Differences in HRQOL of pilots related to demographic variables

Using the demographic variables number of years of employment, marital status, only child status, level of education and census register as factors, the HRQOL of the pilots was compared. Table 2 shows the results of these comparisons. Significant differences were detected in physical function related to education level (F= 13.853, pLSD-t= 17.675, pLSD-t= 21.630, p= 0.001). However, no significant differences were found between undergraduate and master’s degrees or above (LSD-t= 3.955, p= 0.481). In addition, the general health of urban pilots was better than that of rural pilots (F= 5.426, p= 0.021). The differences between the HRQOL indicators of the other pilots related to demographic variables were not significant.

Table 2 Physical health of pilots in demographic variables (NOT= 220)

With years of employment, marital and only child status, education level, and census record as factors, the pilots’ mental health related to demographic variables was compared. Table 3 shows that there were significant differences in somatization related to education level (F= 3.133, p= 0.046). Then, post-hoc tests were performed. The results of the pairwise comparison showed that the somatization of pilots with less than five years of professional experience was less severe than that of pilots employed between 5 and 10 years and more than 10 years (LSD-t= 0.116, p= 0.047; LSD-t= 0.145, p= 0.013). However, there was no significant difference between 5-10 years and over 10 years (LSD-t= 0.029, p= 0.396). In addition, the levels of somatization, anxiety, and terror of unique child pilots were lower than those of unique non-child pilots (F= 4.900, p= 0.028; F= 4.754, p= 0.030; F= 4.460, p= 0.036). The anxiety level of urban pilots was better than that of rural pilots (F= 4.795, p= 0.030). Differences in mental health indicators of other pilots related to demographic variables were not significant.

Table 3 Mental health of pilots in demographic variables (NOT= 220)

Factors influencing pilot HRQoL

The relationship between HRQoL, resilience, social support and personality was examined using correlational analysis. Table 4 shows the analysis results. Resilience (strength, tenacity, and optimism), social support (family, friends, and other supports), and personality (extraversion, agreeableness, conscientiousness, neuroticism, and openness to experience) were significantly correlated with HRQoL (physical function, role physical, bodily pain and general health) (p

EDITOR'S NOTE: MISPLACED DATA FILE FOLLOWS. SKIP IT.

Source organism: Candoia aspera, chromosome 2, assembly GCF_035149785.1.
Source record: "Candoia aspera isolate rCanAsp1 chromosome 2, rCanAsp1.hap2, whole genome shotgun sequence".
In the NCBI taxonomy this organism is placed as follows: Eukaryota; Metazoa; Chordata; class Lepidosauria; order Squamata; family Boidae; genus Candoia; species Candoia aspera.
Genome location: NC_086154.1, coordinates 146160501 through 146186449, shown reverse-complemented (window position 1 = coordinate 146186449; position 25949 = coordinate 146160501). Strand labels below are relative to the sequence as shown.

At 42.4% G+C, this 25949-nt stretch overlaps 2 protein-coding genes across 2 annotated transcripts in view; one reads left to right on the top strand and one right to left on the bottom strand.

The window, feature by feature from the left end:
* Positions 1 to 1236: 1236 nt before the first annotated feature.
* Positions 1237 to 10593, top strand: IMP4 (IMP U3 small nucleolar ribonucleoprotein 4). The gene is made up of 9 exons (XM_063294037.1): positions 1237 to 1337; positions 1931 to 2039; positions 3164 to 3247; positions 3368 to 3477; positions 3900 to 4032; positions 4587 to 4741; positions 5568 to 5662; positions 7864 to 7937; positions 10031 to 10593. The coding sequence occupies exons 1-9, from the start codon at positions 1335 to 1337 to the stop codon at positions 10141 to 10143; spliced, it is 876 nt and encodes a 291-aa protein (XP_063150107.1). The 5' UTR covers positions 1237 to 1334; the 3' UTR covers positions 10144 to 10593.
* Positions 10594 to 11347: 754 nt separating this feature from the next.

Table 4 Correlation analysis of physical health, resilience, social support and personality (NOT= 220)

SF-36 total score was taken as dependent variable and personality, resilience and social support were taken as independent variables for hierarchical regression analysis. The first layer was the three dimensions of social support, the second layer was the three dimensions of resilience, and the five dimensions of personality were included in the third layer. Table 5 shows the results. The regression equation is statistically significant and explains 33.6% of the total variation in physical health. The standardized regression coefficient of the dimension of strength (resilience) with respect to physical health was β= 0.519, pβ= 0.186, p

Table 5 Hierarchical regression analysis of physical health (NOT= 220)

To further explore the relationship between resilience, personality, and physical health of pilots, a structural equation model was constructed based on the above results. Figure 1 shows the model fit parameters χ2/df= 2.319, p 1.96. Thus, personality is fully a mediator of resilience and HRQoL. Resilience affects the HRQOL of pilots through personality factors.

Fig. 1

Model of factors influencing the physical health of pilots (NOT= 220)

The relationship between mental health, resilience, social support and personality was described using correlation analysis. Table 6 shows the results. Resilience (strength, tenacity, and optimism), social support (family, friends, and other supports), and personality (extraversion, agreeableness, conscientiousness, neuroticism, and openness to experience) were significantly correlated with mental health (somatization, symptoms obsessions, interpersonal sensitivity, depression, anxiety, hostility, terror, paranoia and psychosis) (p

Table 6 Correlation analysis between mental health, resilience, social support and personality (NOT= 220)

Total mental health score was taken as dependent variable, and personality, resilience and social support were taken as independent variables for hierarchical regression analysis. The first layer was the three dimensions of resilience, the second layer was the three dimensions of social support, and the five dimensions of personality were included in the third layer. Table 7 displays the results. The regression equation is statistically significant and explains 29.7% of the total variation in mental health. The standardized regression coefficient of the friendship dimension of social support to mental health was β= -1.948, pβ= 3.945, p

Table 7 Hierarchical regression analysis of mental health (NOT= 220)

To further explore the relationship between social support, personality, and mental health of pilots, a structural equation model was constructed based on the above results. Figure 2 shows the model fit parameters χ2/df= 2.675, pz= 3.87 > 1.96. Therefore, personality shows a full mediating effect between resilience and mental health. Social support affects the mental health of pilots through personality factors.

Figure 2
Figure 2

Model of factors influencing the mental health of pilots (NOT= 220)

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